DOS allows people to automate simple tasks by creating batch files (filename.bat). These batch files can contain simple commands that can be executed in sequence. Later versions of DOS also added a few extra commands to allow you to conditionally execute statements and to create loops. You can still execute these DOS batch files under OS/2 and they run in a DOS session.
OS/2 also has support for automating tasks in the OS/2 environment using command files (filename.cmd). These files can also implement simple conditional statements the same way that DOS batch files can but OS/2 also provides a much more powerful method which allows you to create much more complicated scripts. You do this by using REXX.
REXX is a scripting language that is not only available on OS/2 but is also available for other operating systems as well. You can write quite complex programs using REXX so you can imagine the power that this gives you when you set up command files using REXX.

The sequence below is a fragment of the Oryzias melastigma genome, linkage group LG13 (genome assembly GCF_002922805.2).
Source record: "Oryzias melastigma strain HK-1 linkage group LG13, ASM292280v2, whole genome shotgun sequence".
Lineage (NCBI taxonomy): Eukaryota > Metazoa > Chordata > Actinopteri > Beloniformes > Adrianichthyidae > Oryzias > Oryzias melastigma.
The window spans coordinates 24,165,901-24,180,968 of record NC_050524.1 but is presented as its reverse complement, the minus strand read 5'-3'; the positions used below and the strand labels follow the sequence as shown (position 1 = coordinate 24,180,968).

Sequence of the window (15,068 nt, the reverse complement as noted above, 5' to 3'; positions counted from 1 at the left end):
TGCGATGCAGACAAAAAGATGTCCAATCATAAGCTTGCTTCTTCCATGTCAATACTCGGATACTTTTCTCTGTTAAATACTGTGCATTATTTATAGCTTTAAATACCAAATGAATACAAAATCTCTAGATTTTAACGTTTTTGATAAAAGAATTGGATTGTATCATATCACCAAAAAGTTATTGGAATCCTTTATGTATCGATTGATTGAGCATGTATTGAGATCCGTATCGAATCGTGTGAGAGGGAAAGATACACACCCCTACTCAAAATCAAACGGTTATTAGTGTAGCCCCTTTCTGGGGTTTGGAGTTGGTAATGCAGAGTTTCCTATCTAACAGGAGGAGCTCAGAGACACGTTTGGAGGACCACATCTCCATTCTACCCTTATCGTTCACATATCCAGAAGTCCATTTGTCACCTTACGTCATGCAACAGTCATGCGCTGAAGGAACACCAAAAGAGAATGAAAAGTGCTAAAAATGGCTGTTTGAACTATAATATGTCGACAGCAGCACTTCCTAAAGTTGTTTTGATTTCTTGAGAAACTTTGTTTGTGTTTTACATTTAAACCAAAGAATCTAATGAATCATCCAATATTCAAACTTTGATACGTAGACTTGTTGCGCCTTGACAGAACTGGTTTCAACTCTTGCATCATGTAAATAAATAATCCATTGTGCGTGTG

Distinguishing between an ordinary command file and a REXX command file is quite simple because REXX always starts with a comment (eg. /* REXX */). When a command file starts with a comment you know that OS/2 will treat the content as a REXX program. Note that the comment can contain whatever you like as long as it starts with /* and ends with */. It can even go over several lines for a longer comment.
OS/2's support for REXX doesn't stop there. OS/2 also provides a graphical environment in which you can create and run your REXX programs. This graphical environment is available via the pmrexx command. Executing pmrexx gives you a window that displays output from your REXX programs, a window to input REXX programs, and browsing scrolling and clipboard functionality within REXX. You also get a testing environment in which to try out your REXX programs.
This article written by Stephen Chapman, Felgall Pty Ltd.